Clinicians’ attitudes about race are associated with markers of poor communication during patient visits and poor ratings, particularly among black patients, reports a new study published yesterday in the American Journal of Public Health.
In a study of 40 primary care clinicians and 269 patients in urban community-based practices, researchers measured clinicians’ general race bias and race and compliance stereotyping, defined as a doctor’s bias or assumed belief over the patient’s likelihood of adherence based on race. Researchers found that among black patients, general race bias was associated with more clinician verbal dominance, lower patient positive affect and poorer ratings of interpersonal care. Race and compliance stereotyping was associated with longer visits, slower speech, less patient centeredness and poorer ratings of interpersonal care. Among white patients, bias was associated with more verbal dominance and better ratings of interpersonal care; race and compliance stereotyping was associated with less verbal dominance, shorter visits, faster speech, more patient centeredness, higher clinician positive affect and lower ratings of some aspects of interpersonal care.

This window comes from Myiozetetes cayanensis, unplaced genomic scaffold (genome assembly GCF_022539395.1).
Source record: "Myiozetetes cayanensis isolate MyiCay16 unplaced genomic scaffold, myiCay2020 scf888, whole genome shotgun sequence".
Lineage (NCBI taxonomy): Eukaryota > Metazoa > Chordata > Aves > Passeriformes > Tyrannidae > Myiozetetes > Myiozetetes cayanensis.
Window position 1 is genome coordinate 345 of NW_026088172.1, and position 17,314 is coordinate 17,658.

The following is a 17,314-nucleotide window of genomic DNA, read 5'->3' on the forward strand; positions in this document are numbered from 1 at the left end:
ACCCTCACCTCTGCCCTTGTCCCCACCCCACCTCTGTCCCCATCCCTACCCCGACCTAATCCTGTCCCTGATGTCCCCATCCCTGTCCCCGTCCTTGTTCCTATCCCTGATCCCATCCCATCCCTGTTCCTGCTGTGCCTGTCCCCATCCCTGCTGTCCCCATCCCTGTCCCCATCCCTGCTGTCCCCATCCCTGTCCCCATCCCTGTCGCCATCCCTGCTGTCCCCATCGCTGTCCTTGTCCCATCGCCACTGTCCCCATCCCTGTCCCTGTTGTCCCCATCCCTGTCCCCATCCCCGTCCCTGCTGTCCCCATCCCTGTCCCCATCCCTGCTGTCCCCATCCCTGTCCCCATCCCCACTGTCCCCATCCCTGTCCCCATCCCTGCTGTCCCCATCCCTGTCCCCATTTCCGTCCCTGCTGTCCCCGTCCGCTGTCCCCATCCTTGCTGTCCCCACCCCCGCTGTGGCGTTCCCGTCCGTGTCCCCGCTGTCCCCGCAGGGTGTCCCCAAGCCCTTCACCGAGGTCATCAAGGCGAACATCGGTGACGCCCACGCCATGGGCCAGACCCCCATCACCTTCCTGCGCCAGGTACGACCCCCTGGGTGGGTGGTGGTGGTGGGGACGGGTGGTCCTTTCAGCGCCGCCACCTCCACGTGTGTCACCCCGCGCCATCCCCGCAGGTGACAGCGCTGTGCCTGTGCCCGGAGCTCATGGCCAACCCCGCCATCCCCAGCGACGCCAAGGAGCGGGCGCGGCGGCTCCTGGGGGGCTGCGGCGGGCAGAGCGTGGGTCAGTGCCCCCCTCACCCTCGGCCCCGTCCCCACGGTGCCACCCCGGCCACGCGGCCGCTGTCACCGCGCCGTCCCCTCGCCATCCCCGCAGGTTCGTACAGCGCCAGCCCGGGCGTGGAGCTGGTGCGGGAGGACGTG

The study’s authors from John Hopkins University concluded, “Interpersonal bias in health care is only one of the manifestations of racial discrimination in our society; however, health professionals can serve as influential advocates for social justice by encouraging open discourse about the existence of bias in health care and upholding the elimination of health care disparities as a local, national, and global priority.”